Understanding valutation and residue field

I recently started studying the theory of schemes from "The geometry of schemes", by Eisenbud and Harris. At the very beginning of this volume I unfortunately found the first osbtacle: pick a commutative ring with unity $$R$$, and consider $$f \in R$$ as a function on Spec$$R$$. The authors define $$f(\mathfrak{p})$$ as the image of $$f$$ via the canonical maps $$R \rightarrow R/\mathfrak{p}\rightarrow k(\mathfrak{p})$$ with $$k(\mathfrak{p})$$ the residue field of $$R/\mathfrak{p}$$.

If I'm not wrong, $$k(\mathfrak{p})=((A/\mathfrak{p})\setminus \{[0]\})^{-1}A/\mathfrak{p}$$, which should be equal to $$k(\mathfrak{p}) \simeq A_{\mathfrak{p}}/\mathfrak{p}A_{\mathfrak{p}}$$ (but I can't figure out how, all this localisations confuse me).

The problem is that I'm getting confused with all this stuff, I mean, I always naively consider the function $$15$$ at $$(7)$$, then $$15((7))=1$$ mod $$7$$, or working over $$k[x]$$, $$x^3-1((x^2+1))= -x-1 (\text{ mod } (x^2+1)).$$

But I don't see all this machinery behind this computation, I can do the calculation but I feel I don't undertand what $$A_{\mathfrak{p}}/\mathfrak{p}A_{\mathfrak{p}}$$ is and why I'm working in this exact space.

Maybe it helps to put in something more geometric. Let's say $$k = \bar{k}$$ is an algebraically closed field and you look at something like $$\mathbb A^n := \mathrm{Spec} \ k[X_1,...,X_n]$$.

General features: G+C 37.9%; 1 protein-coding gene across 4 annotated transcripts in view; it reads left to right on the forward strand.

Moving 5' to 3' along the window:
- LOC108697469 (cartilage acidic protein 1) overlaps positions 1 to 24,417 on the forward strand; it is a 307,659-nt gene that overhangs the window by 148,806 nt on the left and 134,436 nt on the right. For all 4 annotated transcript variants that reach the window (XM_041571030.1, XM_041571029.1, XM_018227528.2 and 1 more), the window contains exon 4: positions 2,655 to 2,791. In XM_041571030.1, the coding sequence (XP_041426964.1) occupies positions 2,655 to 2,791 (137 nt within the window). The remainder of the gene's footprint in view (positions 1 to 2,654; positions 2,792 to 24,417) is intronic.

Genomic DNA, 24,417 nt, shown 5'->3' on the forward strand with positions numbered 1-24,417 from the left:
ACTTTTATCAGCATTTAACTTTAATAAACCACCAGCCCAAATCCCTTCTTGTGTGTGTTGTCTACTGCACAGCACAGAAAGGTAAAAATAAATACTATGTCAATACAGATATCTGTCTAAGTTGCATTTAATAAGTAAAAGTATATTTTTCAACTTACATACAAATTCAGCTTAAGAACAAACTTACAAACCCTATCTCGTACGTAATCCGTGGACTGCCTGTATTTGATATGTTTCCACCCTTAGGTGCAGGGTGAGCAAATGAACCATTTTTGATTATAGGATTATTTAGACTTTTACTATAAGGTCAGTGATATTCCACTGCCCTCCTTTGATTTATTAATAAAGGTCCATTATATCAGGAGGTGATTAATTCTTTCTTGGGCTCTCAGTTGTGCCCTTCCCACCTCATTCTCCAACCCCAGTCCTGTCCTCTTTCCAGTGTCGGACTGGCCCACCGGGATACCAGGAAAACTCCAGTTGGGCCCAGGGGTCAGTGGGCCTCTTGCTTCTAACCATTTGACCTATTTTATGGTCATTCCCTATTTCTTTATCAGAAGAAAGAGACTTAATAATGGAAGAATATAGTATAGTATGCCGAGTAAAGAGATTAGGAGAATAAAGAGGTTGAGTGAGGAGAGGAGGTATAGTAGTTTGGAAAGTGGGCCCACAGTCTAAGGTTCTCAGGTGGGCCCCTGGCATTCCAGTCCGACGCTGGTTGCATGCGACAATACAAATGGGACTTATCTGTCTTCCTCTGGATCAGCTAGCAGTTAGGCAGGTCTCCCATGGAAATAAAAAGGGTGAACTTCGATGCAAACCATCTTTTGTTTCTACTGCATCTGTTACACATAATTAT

Let's first consider a global section $$f = \sum_{\underline i} a_{\underline i} X_1^{i_1}\cdot ... \cdot X_n^{i_n} \in \Gamma(\mathbb A^n, \mathcal O_{\mathbb A^n}) = k[X_1,...,X_n]$$.

Take any closed point $$\mathfrak{m} \in \mathbb A^n$$. By Hilbert's Nullstellensatz we know that there exist $$x_1,...,x_n \in k$$ such that $$\mathfrak{m} = (X_1 -x_1, ...., X_n-x_n)$$.

Now observe that the residue field is given by $$\kappa(\mathfrak m) = k[X_1,...,X_n]/\mathfrak m \cong k$$ where the last isormophism is given by $$X_i \mapsto x_i$$.

Now we can compute:

$$f(\mathfrak m) = \sum_{\underline i} a_{\underline i} X_1^{i_1}\cdot ... \cdot X_n^{i_n} \equiv \sum_{\underline i} a_{\underline i} x_1^{i_1}\cdot ... \cdot x_n^{i_n} \mod \mathfrak m = f(x_1,...,x_n) \in k$$. Hence if we think of $$\mathfrak m$$ as the point of $$\mathbb A^n$$ with coordinates $$(x_1,...,x_n)$$, this definition of evaluation makes perfectly sense.

Also note that it makes sense that for example $$\Gamma(D(g),\mathcal O_{\mathbb A^n}) = k[X_1,...,X_n]_g$$:

A function on $$D(g)$$ is of the form $$\frac{f}{g^k}$$.

When is a closed point $$(x_1,...,x_n)$$ in $$D(g)$$? Well, $$\mathrm{Spec} \ k[X_1,...,X_n]_g \cong \{\mathfrak p \in \mathrm{Spec} \ k[X_1,...,X_n] \mid g \not\in \mathfrak p\}$$.

What does it mean of a maximal ideal $$\mathfrak m := (X_1-x_1,...,X_n-x_n)$$ to contain $$g$$?

$$g \in \mathfrak m \iff g \equiv 0 \mod \mathfrak m \iff g(x_1,...,x_n) = 0$$.

Hence: If $$(x_1,...,x_n) \in D(g)$$, then $$g(x_1,...,x_n) \neq 0$$ and hence $$\frac{f(x_1,...,x_n)}{g(x_1,...,x_n)} \in k$$ is well-defined (and you can check that this really is the evaluation you get using your definition above).

Note that we have non-closed points $$\mathfrak p$$ in $$\mathbb A^n$$ as well. For example the generic point $$(0)$$. The evaluation at these points won't give us actual numbers, but something different instead. For example $$f((0)) = f \in k(X_1,...,X_n)$$.

Working over non-algebraically closed fields we might end up getting different residue fields, even in the very "geometric" example of $$\mathbb A^n_k$$. For example if $$n = 1$$ and $$k = \mathbb Q$$ we have the closed point $$(X^2 - 2)$$ so that $$\kappa( (X^2 - 2) ) = \mathbb Q(\sqrt 2)$$.